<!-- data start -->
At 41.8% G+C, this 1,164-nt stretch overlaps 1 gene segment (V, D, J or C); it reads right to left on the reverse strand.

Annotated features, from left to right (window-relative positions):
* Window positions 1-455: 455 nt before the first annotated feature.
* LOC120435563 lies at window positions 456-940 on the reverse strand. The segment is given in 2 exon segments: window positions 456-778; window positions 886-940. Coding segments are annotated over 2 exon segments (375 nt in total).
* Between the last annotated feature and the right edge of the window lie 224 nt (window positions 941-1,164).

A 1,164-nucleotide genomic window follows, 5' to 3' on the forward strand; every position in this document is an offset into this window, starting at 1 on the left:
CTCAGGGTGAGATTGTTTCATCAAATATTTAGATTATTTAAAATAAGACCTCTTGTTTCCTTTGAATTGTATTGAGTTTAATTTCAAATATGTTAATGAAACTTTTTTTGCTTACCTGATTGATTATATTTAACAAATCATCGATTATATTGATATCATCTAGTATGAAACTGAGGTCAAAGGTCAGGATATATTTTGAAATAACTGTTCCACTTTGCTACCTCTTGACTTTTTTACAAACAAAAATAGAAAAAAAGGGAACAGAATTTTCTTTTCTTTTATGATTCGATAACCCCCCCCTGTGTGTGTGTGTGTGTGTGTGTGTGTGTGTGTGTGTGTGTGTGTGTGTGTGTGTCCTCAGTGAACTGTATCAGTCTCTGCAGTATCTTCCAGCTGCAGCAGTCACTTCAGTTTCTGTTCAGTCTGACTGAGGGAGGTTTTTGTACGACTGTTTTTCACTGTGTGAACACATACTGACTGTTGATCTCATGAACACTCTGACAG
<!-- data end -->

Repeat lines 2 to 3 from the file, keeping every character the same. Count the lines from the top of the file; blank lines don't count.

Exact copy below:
Annotated features, from left to right (window-relative positions):
* Window positions 1-455: 455 nt before the first annotated feature.